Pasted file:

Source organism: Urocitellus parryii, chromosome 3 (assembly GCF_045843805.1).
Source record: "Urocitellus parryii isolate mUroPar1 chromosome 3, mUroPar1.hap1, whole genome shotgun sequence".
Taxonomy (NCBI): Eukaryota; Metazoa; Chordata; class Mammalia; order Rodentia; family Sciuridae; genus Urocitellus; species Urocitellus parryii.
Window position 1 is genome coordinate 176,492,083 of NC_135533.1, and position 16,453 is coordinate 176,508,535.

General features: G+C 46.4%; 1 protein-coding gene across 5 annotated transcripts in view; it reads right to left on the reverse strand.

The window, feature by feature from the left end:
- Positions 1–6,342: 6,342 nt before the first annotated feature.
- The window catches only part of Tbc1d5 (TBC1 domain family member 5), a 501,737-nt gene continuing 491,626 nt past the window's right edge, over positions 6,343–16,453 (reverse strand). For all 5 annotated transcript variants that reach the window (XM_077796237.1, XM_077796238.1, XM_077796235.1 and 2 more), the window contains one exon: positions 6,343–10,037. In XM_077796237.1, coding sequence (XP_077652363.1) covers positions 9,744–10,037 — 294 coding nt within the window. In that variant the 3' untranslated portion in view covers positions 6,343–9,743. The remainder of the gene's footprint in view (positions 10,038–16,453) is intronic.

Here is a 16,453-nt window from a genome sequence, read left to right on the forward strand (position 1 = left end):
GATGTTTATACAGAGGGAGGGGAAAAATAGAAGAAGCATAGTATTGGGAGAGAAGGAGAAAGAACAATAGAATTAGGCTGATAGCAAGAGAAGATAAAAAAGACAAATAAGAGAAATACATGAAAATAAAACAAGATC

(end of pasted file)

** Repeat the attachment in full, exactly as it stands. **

Source organism: Urocitellus parryii, chromosome 3 (assembly GCF_045843805.1).
Source record: "Urocitellus parryii isolate mUroPar1 chromosome 3, mUroPar1.hap1, whole genome shotgun sequence".
Taxonomy (NCBI): Eukaryota; Metazoa; Chordata; class Mammalia; order Rodentia; family Sciuridae; genus Urocitellus; species Urocitellus parryii.
Window position 1 is genome coordinate 176,492,083 of NC_135533.1, and position 16,453 is coordinate 176,508,535.

General features: G+C 46.4%; 1 protein-coding gene across 5 annotated transcripts in view; it reads right to left on the reverse strand.

The window, feature by feature from the left end:
- Positions 1–6,342: 6,342 nt before the first annotated feature.
- The window catches only part of Tbc1d5 (TBC1 domain family member 5), a 501,737-nt gene continuing 491,626 nt past the window's right edge, over positions 6,343–16,453 (reverse strand). For all 5 annotated transcript variants that reach the window (XM_077796237.1, XM_077796238.1, XM_077796235.1 and 2 more), the window contains one exon: positions 6,343–10,037. In XM_077796237.1, coding sequence (XP_077652363.1) covers positions 9,744–10,037 — 294 coding nt within the window. In that variant the 3' untranslated portion in view covers positions 6,343–9,743. The remainder of the gene's footprint in view (positions 10,038–16,453) is intronic.

Here is a 16,453-nt window from a genome sequence, read left to right on the forward strand (position 1 = left end):
GATGTTTATACAGAGGGAGGGGAAAAATAGAAGAAGCATAGTATTGGGAGAGAAGGAGAAAGAACAATAGAATTAGGCTGATAGCAAGAGAAGATAAAAAAGACAAATAAGAGAAATACATGAAAATAAAACAAGATC